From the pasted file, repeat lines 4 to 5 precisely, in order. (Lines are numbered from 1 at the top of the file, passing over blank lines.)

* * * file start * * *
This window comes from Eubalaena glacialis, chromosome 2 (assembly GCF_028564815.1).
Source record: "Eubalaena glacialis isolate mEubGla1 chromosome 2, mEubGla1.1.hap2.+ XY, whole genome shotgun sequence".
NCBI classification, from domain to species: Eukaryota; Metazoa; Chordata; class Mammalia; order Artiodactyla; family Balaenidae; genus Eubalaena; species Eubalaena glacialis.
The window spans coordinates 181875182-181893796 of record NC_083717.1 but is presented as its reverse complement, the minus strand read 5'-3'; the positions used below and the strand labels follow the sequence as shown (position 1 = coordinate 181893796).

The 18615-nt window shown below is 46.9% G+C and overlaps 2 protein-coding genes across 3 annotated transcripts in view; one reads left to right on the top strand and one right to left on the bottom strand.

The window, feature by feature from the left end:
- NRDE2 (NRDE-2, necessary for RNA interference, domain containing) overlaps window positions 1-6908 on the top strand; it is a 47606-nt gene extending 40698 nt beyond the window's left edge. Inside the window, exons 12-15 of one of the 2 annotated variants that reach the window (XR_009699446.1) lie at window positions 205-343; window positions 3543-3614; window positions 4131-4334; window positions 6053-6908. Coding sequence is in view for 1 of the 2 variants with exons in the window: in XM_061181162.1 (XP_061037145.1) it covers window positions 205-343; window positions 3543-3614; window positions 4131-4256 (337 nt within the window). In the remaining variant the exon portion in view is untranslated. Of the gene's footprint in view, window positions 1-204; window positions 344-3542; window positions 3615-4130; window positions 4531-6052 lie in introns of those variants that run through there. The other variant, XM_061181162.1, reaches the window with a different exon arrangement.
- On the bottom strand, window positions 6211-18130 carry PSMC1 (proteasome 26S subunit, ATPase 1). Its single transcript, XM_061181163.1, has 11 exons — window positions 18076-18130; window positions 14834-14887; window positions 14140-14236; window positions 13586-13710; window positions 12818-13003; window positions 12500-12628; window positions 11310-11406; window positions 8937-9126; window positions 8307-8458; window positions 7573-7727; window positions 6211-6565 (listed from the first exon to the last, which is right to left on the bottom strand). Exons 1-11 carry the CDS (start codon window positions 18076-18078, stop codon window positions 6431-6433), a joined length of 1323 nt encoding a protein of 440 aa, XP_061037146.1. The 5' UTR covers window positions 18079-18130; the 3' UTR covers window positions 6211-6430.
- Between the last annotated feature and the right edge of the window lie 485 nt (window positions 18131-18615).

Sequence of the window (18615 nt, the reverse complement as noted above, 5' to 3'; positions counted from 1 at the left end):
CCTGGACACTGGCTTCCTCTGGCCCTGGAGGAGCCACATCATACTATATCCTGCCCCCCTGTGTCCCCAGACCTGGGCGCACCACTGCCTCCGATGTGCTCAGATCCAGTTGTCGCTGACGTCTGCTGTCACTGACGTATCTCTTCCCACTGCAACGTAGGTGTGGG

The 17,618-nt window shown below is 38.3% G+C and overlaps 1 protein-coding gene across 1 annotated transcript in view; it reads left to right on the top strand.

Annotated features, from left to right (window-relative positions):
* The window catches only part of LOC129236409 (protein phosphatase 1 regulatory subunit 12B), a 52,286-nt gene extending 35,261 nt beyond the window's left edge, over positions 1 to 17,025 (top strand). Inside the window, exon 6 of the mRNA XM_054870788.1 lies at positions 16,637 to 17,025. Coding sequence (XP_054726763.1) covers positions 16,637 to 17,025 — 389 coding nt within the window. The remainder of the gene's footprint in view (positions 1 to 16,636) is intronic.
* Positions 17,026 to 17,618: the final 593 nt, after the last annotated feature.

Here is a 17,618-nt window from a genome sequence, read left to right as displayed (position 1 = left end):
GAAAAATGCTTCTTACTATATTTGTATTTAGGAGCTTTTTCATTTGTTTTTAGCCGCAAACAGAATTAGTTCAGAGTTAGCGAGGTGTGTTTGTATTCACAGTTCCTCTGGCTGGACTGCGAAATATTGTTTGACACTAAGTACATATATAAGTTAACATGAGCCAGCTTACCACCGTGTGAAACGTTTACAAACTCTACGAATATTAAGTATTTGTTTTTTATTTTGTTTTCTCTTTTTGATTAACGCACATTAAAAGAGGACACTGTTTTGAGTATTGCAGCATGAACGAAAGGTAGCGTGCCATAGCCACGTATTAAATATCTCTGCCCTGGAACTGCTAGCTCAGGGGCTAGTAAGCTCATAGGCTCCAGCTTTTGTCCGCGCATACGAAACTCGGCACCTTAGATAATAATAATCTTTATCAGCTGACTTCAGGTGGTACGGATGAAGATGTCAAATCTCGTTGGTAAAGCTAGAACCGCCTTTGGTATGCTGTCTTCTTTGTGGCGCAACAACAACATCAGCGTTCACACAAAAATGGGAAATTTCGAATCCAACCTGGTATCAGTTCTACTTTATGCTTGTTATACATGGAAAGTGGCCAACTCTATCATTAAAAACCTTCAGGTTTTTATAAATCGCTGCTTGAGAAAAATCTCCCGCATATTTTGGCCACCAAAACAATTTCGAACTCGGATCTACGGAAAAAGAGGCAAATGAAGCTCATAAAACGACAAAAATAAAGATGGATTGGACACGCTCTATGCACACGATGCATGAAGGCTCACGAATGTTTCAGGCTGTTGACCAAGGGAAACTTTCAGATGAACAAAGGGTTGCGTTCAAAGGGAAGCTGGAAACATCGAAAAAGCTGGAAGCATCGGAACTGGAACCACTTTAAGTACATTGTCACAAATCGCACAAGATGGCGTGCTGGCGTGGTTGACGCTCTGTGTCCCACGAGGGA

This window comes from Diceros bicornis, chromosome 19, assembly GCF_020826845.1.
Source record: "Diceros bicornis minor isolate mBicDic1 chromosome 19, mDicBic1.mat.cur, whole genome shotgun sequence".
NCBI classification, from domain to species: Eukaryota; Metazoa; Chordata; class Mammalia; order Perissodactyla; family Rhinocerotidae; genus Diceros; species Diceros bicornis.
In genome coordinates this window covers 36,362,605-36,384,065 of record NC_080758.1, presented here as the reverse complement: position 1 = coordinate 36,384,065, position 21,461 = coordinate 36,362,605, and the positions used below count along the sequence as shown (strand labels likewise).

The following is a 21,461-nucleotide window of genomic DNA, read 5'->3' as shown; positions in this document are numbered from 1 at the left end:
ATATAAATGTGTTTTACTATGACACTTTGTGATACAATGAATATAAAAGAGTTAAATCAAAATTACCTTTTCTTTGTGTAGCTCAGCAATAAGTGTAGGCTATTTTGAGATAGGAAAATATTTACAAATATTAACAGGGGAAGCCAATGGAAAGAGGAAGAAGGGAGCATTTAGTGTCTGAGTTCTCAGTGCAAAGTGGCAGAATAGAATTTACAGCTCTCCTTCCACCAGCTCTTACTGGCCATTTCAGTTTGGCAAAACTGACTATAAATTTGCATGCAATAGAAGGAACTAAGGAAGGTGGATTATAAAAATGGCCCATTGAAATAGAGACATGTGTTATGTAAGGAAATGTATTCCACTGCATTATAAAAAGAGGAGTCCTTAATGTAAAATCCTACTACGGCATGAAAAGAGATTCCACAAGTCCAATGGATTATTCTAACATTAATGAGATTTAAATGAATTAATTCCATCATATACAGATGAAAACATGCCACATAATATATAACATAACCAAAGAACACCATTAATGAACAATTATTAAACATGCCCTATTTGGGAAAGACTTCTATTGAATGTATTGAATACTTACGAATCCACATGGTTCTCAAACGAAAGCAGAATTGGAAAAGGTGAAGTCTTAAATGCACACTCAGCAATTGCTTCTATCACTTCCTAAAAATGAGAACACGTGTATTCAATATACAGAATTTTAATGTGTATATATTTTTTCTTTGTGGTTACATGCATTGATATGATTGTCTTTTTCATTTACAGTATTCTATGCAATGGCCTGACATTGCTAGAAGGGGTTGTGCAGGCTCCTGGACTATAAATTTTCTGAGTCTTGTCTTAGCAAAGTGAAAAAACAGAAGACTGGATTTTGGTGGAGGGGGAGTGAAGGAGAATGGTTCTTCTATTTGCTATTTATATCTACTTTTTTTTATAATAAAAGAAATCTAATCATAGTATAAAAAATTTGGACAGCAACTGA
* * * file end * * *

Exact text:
The window spans coordinates 181875182-181893796 of record NC_083717.1 but is presented as its reverse complement, the minus strand read 5'-3'; the positions used below and the strand labels follow the sequence as shown (position 1 = coordinate 181893796).

The 18615-nt window shown below is 46.9% G+C and overlaps 2 protein-coding genes across 3 annotated transcripts in view; one reads left to right on the top strand and one right to left on the bottom strand.